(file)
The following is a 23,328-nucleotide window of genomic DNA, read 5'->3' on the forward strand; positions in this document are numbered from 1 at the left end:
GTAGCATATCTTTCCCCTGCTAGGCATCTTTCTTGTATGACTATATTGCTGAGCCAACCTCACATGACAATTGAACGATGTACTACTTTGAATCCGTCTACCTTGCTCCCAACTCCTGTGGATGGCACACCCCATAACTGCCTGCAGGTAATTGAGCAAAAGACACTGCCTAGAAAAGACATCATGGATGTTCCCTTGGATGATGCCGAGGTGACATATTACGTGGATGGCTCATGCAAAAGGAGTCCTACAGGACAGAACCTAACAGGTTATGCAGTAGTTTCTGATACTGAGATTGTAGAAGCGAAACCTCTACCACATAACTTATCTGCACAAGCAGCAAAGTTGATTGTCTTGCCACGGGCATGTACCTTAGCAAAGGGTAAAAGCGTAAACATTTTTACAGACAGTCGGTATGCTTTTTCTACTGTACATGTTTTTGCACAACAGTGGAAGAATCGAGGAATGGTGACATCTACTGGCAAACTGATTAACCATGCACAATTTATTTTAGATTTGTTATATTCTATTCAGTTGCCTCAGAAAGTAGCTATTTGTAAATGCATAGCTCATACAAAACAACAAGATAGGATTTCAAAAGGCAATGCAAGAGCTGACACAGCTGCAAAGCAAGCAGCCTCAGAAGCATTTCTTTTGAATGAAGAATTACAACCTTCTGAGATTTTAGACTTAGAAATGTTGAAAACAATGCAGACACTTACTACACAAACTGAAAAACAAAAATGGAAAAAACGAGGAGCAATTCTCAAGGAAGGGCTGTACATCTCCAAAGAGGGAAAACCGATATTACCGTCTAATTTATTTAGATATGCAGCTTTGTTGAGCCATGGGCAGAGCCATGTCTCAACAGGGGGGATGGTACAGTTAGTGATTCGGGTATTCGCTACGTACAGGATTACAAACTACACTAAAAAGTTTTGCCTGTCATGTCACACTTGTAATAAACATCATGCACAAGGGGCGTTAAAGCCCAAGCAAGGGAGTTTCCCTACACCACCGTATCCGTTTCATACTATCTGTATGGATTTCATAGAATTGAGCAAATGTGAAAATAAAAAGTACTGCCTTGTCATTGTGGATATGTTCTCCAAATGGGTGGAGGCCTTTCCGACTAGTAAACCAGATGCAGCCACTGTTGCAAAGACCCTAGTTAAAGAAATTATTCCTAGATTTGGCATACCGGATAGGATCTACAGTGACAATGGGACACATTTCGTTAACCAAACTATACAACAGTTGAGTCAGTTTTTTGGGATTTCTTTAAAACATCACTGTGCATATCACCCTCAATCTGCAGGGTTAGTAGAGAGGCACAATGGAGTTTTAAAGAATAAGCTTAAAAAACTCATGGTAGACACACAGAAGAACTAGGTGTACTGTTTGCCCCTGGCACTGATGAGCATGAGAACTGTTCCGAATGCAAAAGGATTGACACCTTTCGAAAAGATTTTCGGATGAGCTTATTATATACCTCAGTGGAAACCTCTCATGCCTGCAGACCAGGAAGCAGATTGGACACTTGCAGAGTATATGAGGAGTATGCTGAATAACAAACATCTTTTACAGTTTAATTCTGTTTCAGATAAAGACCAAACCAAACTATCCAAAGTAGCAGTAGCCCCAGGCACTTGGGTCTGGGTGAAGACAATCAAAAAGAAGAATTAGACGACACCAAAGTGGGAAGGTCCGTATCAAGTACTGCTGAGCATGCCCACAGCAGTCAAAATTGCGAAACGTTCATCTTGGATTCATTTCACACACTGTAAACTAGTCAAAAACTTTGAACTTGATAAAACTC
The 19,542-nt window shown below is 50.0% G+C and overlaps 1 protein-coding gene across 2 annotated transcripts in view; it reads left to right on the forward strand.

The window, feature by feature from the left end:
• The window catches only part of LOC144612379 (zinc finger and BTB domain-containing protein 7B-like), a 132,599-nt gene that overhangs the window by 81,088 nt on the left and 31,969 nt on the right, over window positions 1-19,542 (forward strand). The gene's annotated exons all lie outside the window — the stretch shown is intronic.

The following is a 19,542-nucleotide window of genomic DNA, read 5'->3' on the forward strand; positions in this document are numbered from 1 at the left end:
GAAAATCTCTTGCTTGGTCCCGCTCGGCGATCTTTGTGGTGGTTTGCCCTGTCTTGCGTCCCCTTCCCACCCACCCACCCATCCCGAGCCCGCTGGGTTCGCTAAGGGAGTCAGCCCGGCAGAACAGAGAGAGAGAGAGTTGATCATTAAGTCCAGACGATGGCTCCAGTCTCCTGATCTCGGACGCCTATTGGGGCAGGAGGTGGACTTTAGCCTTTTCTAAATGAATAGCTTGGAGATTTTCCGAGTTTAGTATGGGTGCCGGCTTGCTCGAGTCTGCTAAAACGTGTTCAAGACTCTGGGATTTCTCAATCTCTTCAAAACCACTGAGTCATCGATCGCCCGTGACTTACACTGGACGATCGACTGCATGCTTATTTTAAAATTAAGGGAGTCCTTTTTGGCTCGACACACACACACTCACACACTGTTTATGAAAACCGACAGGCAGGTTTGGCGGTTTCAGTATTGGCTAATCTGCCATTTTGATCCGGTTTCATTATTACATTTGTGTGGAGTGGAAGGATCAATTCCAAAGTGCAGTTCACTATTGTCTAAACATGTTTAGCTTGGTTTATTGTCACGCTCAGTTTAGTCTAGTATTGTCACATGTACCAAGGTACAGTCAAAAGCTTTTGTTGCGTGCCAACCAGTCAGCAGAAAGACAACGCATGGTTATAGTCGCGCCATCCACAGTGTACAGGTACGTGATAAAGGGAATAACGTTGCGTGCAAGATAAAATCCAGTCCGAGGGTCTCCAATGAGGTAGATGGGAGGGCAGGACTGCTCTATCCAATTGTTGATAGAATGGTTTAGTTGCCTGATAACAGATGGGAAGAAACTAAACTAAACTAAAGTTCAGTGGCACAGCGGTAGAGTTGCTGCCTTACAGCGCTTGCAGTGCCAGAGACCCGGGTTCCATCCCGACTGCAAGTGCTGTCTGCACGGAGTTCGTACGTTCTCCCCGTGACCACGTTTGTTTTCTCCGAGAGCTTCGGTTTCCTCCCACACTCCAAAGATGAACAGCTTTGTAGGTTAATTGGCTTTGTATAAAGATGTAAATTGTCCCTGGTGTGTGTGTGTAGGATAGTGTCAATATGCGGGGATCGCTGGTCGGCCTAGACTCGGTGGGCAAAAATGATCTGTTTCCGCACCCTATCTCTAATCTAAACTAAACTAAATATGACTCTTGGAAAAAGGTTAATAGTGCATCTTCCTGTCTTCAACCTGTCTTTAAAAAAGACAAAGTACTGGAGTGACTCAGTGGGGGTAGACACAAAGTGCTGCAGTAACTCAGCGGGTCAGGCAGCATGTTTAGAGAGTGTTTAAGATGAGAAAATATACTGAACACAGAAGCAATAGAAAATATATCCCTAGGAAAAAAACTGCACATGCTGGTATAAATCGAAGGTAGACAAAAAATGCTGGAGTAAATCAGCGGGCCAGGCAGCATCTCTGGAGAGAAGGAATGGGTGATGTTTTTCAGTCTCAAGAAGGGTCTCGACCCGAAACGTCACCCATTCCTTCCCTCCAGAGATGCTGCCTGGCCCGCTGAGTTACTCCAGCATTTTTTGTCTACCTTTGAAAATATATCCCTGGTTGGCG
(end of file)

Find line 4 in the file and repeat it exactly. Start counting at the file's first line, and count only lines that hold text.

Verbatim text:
The window, feature by feature from the left end: